Serina Greene (left) and Travis Ketlo hold a sign in remembrance of four children who were found frozen to death on Jan. 1, 1937, after fleeing Lejac Residential School. (Facebook photo)

Serina Greene (left) and Travis Ketlo hold a sign in remembrance of four children who were found frozen to death on Jan. 1, 1937, after fleeing Lejac Residential School. (Facebook photo)

Walk for ReconciliACTION this month

Individuals invited to walk for every unmarked Indigenous child’s grave recovered

Candice George had found the strength to continue completing a long walk home after repeating the names of four young boys who tragically froze to death 84 years ago after fleeing from Lejac Residential School.

Until the end of this month George invites everyone to join the ReconciliACTION Walk to remember survivors and those who did not return home while raising awareness and improving their own mental health and wellness.

Her goal is for registrants to help reach 6,509 kilometres by walking a minimum of 1.2 kilometres three times a week in honour of the boys and every unmarked grave currently found at former residential school sites across Canada.

George said the boys’ deaths have always been known by Indigenous people who would grow up hearing stories about what happened at Lejac.

Numerous relatives of George’s had attended the residential school, including her grandfather, mother and aunt.

“I’ve known for a while now but since the findings of the 215 [unmarked graves] in May I’ve always been wanting to share and raise more awareness about the impacts of residential school,” she said.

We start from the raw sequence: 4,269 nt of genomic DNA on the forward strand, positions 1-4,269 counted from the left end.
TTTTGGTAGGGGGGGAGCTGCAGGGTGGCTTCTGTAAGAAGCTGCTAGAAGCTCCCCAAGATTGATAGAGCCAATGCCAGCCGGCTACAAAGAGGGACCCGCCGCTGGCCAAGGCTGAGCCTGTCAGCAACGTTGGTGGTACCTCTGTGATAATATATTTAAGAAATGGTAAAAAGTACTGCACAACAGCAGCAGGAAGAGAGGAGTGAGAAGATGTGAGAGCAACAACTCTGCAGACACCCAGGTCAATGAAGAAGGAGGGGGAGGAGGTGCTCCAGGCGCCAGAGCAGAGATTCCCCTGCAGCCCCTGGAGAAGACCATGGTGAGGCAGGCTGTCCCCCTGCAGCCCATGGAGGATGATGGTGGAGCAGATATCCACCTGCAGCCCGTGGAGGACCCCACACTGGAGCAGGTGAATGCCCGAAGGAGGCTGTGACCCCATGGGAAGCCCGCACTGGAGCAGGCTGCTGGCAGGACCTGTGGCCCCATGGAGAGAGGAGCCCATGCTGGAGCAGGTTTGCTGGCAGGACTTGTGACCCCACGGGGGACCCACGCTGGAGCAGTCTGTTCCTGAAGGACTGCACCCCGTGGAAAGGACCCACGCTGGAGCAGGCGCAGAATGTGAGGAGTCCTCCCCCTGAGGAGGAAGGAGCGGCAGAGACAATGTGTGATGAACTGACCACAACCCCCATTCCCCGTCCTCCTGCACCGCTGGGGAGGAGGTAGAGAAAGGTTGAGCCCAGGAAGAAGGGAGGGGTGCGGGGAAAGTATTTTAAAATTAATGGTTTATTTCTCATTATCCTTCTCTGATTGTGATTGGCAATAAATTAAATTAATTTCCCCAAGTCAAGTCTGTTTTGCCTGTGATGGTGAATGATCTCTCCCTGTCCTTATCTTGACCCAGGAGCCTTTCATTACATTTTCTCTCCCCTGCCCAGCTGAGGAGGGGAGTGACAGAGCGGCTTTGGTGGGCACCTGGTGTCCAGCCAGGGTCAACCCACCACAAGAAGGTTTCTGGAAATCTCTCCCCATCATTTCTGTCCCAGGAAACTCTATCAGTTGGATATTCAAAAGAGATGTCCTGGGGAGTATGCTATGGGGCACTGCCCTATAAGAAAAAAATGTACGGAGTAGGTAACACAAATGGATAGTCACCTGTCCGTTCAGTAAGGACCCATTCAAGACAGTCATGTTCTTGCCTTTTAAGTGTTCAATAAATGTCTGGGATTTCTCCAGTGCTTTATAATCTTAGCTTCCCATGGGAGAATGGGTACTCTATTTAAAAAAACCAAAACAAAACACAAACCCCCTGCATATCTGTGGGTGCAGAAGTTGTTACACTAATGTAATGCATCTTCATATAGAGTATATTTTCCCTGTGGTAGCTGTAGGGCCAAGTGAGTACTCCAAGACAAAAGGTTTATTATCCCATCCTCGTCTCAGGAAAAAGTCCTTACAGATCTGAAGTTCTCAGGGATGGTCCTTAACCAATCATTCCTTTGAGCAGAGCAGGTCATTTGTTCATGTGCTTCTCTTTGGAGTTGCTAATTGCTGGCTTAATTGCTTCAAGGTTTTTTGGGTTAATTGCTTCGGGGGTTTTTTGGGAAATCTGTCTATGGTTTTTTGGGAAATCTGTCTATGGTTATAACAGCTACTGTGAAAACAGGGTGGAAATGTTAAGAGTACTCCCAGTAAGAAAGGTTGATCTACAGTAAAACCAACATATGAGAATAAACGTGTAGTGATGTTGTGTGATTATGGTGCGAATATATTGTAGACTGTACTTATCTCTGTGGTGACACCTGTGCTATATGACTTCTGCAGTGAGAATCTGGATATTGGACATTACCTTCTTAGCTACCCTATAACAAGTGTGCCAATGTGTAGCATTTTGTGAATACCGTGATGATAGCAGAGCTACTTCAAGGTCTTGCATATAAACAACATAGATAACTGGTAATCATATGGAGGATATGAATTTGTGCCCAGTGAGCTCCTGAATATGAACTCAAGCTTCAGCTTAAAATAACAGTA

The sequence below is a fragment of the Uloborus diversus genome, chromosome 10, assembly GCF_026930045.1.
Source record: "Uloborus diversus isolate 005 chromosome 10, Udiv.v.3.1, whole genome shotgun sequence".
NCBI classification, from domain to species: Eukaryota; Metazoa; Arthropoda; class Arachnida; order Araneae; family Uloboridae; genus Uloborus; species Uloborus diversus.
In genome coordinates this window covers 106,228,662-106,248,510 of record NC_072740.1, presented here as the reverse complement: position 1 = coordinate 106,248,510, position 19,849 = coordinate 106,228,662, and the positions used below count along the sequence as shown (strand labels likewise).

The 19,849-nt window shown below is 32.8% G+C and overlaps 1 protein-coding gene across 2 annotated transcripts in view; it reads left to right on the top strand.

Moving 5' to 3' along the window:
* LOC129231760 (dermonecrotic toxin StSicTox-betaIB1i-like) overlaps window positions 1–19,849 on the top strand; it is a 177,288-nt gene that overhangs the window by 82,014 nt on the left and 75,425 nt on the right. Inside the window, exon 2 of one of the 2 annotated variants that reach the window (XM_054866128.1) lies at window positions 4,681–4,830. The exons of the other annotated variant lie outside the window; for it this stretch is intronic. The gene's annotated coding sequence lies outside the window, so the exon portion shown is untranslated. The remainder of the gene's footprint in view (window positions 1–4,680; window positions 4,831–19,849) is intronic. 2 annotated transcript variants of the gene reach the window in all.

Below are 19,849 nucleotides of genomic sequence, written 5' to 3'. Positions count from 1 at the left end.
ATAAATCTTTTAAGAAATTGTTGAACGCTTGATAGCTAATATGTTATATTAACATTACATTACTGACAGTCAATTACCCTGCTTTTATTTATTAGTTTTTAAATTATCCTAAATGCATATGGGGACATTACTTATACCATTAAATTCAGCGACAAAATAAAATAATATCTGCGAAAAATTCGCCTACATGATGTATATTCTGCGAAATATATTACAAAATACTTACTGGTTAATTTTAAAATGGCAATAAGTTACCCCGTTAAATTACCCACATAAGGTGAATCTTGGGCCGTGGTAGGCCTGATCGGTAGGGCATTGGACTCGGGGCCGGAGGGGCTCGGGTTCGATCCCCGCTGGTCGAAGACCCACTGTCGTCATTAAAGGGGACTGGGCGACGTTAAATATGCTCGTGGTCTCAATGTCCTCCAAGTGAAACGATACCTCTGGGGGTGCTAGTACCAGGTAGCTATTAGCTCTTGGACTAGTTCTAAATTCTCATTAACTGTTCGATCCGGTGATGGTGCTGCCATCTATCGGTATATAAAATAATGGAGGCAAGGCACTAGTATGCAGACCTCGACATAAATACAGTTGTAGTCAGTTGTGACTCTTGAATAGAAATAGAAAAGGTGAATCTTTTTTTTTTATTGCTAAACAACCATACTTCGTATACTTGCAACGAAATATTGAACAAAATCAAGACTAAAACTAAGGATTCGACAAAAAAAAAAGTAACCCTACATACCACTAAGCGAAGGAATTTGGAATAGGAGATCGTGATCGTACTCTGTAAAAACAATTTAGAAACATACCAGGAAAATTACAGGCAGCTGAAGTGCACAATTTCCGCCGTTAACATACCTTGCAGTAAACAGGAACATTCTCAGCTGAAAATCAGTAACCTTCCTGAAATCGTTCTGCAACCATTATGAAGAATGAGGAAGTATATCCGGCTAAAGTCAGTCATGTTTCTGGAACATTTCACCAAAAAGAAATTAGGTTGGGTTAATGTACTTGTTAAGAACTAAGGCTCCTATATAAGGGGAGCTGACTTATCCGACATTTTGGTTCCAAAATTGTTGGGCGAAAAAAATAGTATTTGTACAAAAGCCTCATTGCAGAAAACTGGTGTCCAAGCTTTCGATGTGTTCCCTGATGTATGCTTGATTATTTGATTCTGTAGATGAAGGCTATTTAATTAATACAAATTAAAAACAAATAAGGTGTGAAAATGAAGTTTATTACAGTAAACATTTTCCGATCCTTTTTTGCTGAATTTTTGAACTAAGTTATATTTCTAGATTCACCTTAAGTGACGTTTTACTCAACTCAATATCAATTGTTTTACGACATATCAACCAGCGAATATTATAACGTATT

Last month, an opportunity arose when the Warriors Walk for Healing Nations completed their 6,000 kilometer walk from Whitehorse, Yukon to Kamloops, B.C. where the unmarked graves of children were found at the former Kamloops Indian Residential School.

Read More: Kamloops chief says more unmarked graves will be found across Canada

When the walkers had come through Fraser Lake, George said she had joined them in their journey through Dakelh territory to Secwépemc territory.

“The journey that I took in August with the warriors was completely eye-opening for me,” she said.

“I’ve always known that our people had been negatively impacted by residential school and colonization, and I’ve always wanted to do something but I didn’t know what. So by walking and experiencing healing myself, I wanted to share that.”

George said elders told her that every step they take is a prayer.

Although her own start to the ReconciliACTION Walk was cut short after having developed a nasty blister that had rapidly become infected after halfway into her second day of walking 20 kilometers three days a week, others have stepped up to take her place.

Individuals from across B.C. and other provinces, even as far as Newfoundland, have registered. George said she hopes schools will also take part.

“Walking with us in solidarity is really important as an ally, so I’m hoping and encouraging all of our allies to participate and continue to spread awareness because as Indigenous people we have experienced the negative impacts from residential school and colonization first hand, but we can’t be the only voice raising awareness,” she added.

“It takes a lot out of us mentally and emotionally, so it’s really important that our allies help with spreading awareness.”

The word ReconciliACTION is in reference to the Truth and Reconciliation 94 Calls to Action that George described as a blueprint for the healing and changes that need to happen.

By participating in the walk, George said they are not only taking action to address and work towards the calls to action and implementing them but spreading awareness while healing through a healthy habit.


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Health and wellnessIndigenous reconcilliationresidential schools